football Edit

The Farrell 50: Nos. 46-50

Mark Pszonak contributed to this report.

With the college football season nearly upon us, it’s time for another installment of the Farrell 50, the top 50 college football players in the country. We take a look at how each ranked out of high school and if they are exceeding or simply living up to expectations. Today we start off with 46-50 and lead off with an elite offensive lineman from New Jersey.

RELATED: Updated Rivals100 for 2018 | Updated Rivals100 for 2019


The skinny: Nelson always held Notre Dame in high regard, so when it offered, it immediately jumped to the head of the pack. The Irish further strengthened their chances after a spring visit to South Bend, so after trimming his list to Notre Dame, Ohio State, Boston College, Penn State and Rutgers, it came as no surprise when he committed to the Irish in early May. After redshirting in 2014, earning valuable playing time in 2015 and becoming the starting left guard in 2016, Nelson and Mike McGlinchey are part of an experienced and talented Irish offensive line.

Farrell’s take: I really liked Nelson on film, but when I first saw him in person at our New Jersey RCS Camp, I remember being wowed and felt he was a five-star prospect. He was huge, had good feet and he was a physical kid. It’s not shocking to see him working inside, but he could play tackle as well if needed and play either guard or tackle in the NFL. He was raw as a prospect out of high school so his best football is still ahead of him. He was always trying to prove he should be higher ranked as a prep and I would imagine he’s still trying to improve his stock now.

The skinny: Sutton took official visits to SMU, Colorado and BYU before committing to the Mustangs on Signing Day. After grabbing 49 receptions for 862 yards and nine touchdowns in 2014, Sutton became one of the more productive receivers in the country last season with 76 receptions for 1,246 yards and 10 touchdowns. Now projected as a first round NFL Draft pick, will Sutton maintain the same level of productivity?

Farrell’s take: We had Sutton projected as a defensive back with his tall frame and good range. He also played some linebacker as well, but he has developed into a very good wide receiver at the next level. He was a big-play threat at wide receiver in high school, although not nearly as polished as he is now. Most wanted him as a defensive back, but his ball skills have transitioned well and his size, speed and hands make him one to watch for the draft. He could easily shoot up this list by the end of the season.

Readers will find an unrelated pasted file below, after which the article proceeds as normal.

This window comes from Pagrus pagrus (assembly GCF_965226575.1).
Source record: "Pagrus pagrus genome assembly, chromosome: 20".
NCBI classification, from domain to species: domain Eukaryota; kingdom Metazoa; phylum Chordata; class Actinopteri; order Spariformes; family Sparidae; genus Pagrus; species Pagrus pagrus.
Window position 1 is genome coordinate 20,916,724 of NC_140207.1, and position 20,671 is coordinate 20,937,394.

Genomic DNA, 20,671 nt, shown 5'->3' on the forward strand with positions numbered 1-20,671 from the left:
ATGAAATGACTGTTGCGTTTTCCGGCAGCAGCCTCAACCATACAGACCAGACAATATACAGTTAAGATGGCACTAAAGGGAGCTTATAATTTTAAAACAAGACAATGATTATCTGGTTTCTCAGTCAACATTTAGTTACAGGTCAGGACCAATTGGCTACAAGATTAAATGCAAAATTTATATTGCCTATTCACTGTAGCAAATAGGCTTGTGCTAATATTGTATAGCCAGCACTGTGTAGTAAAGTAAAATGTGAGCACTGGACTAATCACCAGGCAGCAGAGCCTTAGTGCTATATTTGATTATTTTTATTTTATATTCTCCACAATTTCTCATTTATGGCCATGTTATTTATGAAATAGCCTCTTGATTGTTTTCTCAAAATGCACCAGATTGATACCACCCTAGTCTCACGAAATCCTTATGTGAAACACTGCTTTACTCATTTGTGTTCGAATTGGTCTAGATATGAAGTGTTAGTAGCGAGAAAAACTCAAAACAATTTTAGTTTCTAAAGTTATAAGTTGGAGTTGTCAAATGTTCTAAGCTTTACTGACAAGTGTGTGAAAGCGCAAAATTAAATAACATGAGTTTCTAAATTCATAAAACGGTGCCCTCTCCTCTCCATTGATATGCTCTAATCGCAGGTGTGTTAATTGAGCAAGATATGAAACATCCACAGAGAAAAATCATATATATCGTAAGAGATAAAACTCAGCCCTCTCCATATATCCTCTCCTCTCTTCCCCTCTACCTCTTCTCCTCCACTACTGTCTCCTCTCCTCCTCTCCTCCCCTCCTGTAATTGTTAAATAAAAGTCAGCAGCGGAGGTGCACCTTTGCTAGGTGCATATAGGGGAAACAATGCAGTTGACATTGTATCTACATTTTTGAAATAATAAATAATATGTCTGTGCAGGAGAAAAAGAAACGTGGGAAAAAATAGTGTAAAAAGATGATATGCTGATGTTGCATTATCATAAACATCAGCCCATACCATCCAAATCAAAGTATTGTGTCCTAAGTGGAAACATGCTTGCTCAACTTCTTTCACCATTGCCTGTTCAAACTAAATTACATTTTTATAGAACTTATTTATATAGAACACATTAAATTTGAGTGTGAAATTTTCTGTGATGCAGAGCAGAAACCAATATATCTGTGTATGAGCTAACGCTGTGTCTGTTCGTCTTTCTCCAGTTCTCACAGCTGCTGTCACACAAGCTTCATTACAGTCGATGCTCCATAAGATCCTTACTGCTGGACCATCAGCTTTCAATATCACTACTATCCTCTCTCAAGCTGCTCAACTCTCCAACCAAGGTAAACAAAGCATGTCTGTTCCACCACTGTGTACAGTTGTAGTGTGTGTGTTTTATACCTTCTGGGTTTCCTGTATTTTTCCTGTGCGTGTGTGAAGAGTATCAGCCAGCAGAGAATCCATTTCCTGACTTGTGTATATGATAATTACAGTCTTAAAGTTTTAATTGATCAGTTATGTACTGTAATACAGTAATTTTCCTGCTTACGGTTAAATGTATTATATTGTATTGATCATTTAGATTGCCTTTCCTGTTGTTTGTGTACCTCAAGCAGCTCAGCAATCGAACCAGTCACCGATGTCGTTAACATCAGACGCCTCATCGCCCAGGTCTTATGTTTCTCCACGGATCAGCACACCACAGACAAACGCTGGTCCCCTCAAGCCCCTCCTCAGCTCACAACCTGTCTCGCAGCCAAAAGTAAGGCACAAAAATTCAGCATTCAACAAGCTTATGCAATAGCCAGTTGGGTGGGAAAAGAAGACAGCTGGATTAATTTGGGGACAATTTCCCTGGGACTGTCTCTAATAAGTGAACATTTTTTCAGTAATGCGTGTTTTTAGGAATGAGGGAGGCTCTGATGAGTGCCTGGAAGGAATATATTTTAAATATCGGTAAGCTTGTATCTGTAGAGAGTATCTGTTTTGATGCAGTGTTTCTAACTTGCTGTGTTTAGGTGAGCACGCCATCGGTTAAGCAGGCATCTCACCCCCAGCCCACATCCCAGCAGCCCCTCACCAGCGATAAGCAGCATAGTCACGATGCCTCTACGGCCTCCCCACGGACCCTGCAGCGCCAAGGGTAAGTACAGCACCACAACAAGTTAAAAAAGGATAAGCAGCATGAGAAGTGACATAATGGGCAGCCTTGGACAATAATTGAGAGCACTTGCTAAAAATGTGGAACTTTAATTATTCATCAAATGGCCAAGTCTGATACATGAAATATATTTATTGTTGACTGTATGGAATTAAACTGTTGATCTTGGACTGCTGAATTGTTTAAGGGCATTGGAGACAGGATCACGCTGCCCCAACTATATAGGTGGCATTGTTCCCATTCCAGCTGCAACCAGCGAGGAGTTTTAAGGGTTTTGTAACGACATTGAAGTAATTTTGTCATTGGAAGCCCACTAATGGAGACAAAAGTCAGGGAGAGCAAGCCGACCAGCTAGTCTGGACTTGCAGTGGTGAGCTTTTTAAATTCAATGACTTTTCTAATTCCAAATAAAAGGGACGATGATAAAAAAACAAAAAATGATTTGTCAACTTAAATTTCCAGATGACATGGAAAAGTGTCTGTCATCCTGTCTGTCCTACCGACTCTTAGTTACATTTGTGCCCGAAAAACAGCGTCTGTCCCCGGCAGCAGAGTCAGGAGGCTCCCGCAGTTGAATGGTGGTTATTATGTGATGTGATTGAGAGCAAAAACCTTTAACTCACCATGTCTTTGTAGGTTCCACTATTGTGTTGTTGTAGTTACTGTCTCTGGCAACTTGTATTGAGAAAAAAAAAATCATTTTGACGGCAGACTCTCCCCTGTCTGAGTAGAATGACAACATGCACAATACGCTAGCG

The skinny: Flowers initially committed to USF in June, then re-opened his process before re-committing to the Bulls in October. While Flowers received numerous offers as an athlete, his priority was to play quarterback at the college level. So despite late charges by Nebraska and Florida, he stuck with the Bulls. Coming off a season when he had 4,337 total yards and 42 total touchdowns, expectations are high for both him and the Bulls this fall.

Farrell’s take: Flowers had some big-time offers but regressed a bit from his sophomore season to his senior season and we were never truly convinced he could be an elite quarterback at the next level. Obviously that was our mistake as he’s been very impressive, especially last year. He was a thick, muscled up kid who wasn’t very tall for a quarterback so we could see him as a receiver or especially a defensive back, but he’s proven his worth as a quarterback and clearly picked the right program for him.

The skinny: While USC was always considered the heavy favorite, Marshall also took official visits to Oregon, Florida State, LSU and Michigan before committing to the Trojans on Signing Day. Marshall’s first two seasons with the Trojans have been very productive, with 119 tackles, six interceptions and 17 pass break-ups. After living in the shadows of Adoree’ Jackson for the last two seasons, Marshall will have the spotlight on him with his former teammate now in the NFL.

Farrell’s take: As with any position, you can get a feeling about a player and I had that feeling about Marshall. What was that feeling? It's that I was seeing something special and looking at a kid who could be an NFL star someday. With Marshall, he had the size, hips, strength and quickness, but it was more about his instincts and ability to see the field than anything else. He was a defensive quarterback at cornerback and by that I mean he's one of the few corners I've seen who could make the defensive calls from out on an island. He just knew where everyone was and where they are going and you simply couldn’t teach his coverage instincts. Even as the No. 1 corner in the country, he never avoided competition and always wanted to prove his worth.

The skinny: While UCLA received an official visit during his senior season, this came down to an in-state battle between Alabama and Auburn, which both received visits in January. Considering he played at Auburn High School, the Tigers were considered the favorite, but Evans pulled a Signing Day surprise by committing to the Crimson Tide. After dealing with some injuries during his first two seasons at Alabama, Evans came into his own last fall with 52 tackles and four sacks. Look for a much bigger season out of Evans this fall as the experience he gathered in 2016 should pay huge dividends this season.

Farrell’s take: Evans was a quick, athletic linebacker who played with the speed of an outside guy but could hit like an inside linebacker. I remember he completely laid out future teammate Cameron Robinson at the Under Armour All-America Game practices when the offensive lineman, who had 100 pounds on him, tried to get to the next level on him. Evans was great at shocking and shedding opponents and worked well off of contact. He could also cover in space and get skinny when he needed to.